Is there any way to construct a resistor within a redstone circuit? I was thinking that there might be some properties of cobblestone versus glass, dirt versus obsidian, etc. but I haven't had the opportunity to check it out. Is there any data on this?

(I realize that there probably aren't resistors in Minecraft YET, but i'm really hoping i'm wrong)

  • What are you hoping to use the resistor to do? That might get more answers, especially as I'm betting most folks aren't electrical engineers. Nov 9, 2010 at 23:20
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    Which is to say -- though we might know what a resistor does, we haven't a clue why they're so darn useful. Nov 9, 2010 at 23:26
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    They aren't particularly useful for binary circuits like redstone emulates. For analog circuits, however, they are important to limit current, among other things. Nov 9, 2010 at 23:31
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    I'm wildly fantasizing about constructing a working synth, to be completely meta and make video game music in a video game. resistors are the first step out of many.
    – Nick H
    Nov 10, 2010 at 0:23
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    @Raven: Speak for yourself :-) I'm sure I'm not the only one here whose other hobbies include electronics.. Nov 11, 2010 at 18:59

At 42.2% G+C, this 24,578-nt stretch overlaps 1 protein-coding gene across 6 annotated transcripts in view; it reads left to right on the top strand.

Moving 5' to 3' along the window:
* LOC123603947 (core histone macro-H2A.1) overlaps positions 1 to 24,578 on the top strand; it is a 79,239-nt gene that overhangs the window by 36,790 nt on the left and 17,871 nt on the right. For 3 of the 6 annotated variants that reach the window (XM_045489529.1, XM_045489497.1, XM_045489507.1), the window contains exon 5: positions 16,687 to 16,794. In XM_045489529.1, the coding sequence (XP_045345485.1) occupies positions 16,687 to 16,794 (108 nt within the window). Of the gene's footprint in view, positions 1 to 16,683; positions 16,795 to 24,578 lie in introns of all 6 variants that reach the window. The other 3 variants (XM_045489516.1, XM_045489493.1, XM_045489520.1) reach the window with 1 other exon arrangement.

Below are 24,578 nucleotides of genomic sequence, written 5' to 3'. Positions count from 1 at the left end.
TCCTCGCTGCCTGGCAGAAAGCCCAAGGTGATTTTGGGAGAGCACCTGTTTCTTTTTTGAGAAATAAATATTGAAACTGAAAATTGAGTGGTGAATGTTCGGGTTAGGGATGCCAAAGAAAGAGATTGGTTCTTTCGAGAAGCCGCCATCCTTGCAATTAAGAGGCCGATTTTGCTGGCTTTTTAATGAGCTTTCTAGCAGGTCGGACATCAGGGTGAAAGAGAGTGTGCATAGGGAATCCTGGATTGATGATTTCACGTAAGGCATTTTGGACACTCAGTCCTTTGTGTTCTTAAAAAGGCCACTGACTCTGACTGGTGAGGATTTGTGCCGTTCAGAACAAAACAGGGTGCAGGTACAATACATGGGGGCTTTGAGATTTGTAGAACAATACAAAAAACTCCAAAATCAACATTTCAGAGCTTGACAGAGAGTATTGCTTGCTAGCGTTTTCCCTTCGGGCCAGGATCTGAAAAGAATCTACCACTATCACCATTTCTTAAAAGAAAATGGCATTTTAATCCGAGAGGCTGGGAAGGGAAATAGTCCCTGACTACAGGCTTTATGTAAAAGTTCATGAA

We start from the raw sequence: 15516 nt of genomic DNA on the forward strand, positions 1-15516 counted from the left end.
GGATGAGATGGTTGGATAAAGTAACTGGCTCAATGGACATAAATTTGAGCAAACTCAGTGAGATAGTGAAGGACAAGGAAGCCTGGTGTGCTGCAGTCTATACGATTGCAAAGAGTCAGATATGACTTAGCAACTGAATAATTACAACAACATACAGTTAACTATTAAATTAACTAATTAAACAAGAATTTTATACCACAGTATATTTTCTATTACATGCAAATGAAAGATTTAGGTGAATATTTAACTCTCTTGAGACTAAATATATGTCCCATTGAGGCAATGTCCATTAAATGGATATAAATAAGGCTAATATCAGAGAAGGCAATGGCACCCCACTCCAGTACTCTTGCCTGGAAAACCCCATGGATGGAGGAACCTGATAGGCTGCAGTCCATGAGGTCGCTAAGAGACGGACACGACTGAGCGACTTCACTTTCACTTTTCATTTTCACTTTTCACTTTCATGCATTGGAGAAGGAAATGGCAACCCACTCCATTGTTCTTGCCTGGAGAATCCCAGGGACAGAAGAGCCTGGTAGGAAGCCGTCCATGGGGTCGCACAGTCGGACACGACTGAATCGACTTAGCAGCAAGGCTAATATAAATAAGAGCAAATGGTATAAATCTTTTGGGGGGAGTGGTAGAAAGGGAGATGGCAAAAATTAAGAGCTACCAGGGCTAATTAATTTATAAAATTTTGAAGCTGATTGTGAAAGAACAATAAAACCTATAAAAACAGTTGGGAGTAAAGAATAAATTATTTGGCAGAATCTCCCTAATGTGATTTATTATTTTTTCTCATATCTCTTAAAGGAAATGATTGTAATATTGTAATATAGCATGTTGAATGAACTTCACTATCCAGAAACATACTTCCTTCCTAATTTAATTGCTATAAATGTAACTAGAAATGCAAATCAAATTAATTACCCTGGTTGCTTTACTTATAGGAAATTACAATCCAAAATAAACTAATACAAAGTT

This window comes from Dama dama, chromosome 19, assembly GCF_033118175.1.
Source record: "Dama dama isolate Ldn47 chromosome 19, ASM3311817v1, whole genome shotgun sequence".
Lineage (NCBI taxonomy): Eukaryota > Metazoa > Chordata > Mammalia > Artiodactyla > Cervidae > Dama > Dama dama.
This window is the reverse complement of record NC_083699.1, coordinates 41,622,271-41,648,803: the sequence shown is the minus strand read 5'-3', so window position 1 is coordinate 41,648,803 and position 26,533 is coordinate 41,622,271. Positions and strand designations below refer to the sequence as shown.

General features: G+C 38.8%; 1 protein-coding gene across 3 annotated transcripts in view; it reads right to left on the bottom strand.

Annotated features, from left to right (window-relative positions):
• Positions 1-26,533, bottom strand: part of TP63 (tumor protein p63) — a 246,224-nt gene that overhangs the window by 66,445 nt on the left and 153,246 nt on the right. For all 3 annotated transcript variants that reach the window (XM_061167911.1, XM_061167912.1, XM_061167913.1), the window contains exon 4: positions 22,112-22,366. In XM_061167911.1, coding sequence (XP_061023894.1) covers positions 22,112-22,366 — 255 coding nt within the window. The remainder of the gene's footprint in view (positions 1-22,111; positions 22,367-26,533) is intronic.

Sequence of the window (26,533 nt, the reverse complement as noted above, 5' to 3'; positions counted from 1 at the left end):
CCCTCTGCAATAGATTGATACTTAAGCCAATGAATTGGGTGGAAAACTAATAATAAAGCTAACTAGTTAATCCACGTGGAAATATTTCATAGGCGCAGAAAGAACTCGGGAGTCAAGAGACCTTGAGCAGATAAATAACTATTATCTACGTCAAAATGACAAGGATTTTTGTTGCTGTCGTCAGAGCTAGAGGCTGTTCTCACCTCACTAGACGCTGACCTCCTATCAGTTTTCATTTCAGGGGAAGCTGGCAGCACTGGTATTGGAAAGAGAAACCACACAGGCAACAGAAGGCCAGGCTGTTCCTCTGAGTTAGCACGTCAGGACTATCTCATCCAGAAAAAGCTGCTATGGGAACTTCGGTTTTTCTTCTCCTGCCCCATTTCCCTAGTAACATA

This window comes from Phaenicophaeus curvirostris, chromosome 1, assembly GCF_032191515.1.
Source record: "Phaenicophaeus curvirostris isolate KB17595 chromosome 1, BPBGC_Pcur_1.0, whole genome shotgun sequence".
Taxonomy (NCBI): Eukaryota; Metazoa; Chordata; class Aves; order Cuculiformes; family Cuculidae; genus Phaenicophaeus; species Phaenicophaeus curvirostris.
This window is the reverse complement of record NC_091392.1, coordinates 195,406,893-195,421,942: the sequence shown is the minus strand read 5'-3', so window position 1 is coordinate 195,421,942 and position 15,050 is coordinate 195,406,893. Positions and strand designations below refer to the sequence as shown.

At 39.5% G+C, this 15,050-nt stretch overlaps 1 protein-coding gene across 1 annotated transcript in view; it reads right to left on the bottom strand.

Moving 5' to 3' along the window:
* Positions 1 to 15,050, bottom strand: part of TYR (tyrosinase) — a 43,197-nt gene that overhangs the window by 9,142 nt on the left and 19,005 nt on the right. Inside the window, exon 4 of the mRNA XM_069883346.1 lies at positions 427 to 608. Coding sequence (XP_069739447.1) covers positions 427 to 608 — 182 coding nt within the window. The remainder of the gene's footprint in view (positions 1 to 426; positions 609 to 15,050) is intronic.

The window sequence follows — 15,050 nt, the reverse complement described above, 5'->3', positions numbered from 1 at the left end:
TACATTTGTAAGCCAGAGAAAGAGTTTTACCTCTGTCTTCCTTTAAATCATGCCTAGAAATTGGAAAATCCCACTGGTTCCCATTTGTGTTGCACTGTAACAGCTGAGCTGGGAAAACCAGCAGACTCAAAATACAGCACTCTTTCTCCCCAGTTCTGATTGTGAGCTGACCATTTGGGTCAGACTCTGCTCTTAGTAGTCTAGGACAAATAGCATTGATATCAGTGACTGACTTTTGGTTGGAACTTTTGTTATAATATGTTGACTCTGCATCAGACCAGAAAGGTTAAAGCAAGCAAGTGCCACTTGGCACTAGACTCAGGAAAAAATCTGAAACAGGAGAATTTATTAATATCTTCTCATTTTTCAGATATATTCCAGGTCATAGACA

4 Answers 4


No; redstone can be used to emulate logic gates, not electrical components. There is no analog to any electrical component, nor any use for them.

If what you want is to slow down/delay the signal (which is not what resistors do), you can use a redstone repeater.


You can use a Redstone Comparator to produce a desired signal strength. When set to subtract mode, the signal being produced out the front will equal the back input minus the side input.

Therefore if you have a repeater directly behind the comparator (15 signal strength), and a lever with two pieces of dust going into the side (14 signal strength) the comparator will output 1 signal strength.

If the comparator has two side inputs, it will simply use the most powerful one.


Actually there is a circuit which is analogous to a capacitor using two comparators, some redstone dust, and some opaque blocks, but even they don't work exactly like real capacitors. I guess the closest analogous circuit I could think of to a resistor would be a comparator set for subtraction mode with another comparator feeding into it's side reading a set value from a chest. That way it can subtract a set value from an analog input. Obviously still not quite the same or really all that similar even, but I think it is about as close as you can get. You can even use an item frame instead of the chest to make it a variable resister, though I think you would actually need two if you wanted the full range of resistances (0-15), and you would need to subtract one from each before inputting them because item frames don't have a 0 output with comparators.

Of course this might not be terribly useful to you since it still won't work quite the same as a resistor in the real world.


Why not use command blocks? A simple /setblock command should do it.

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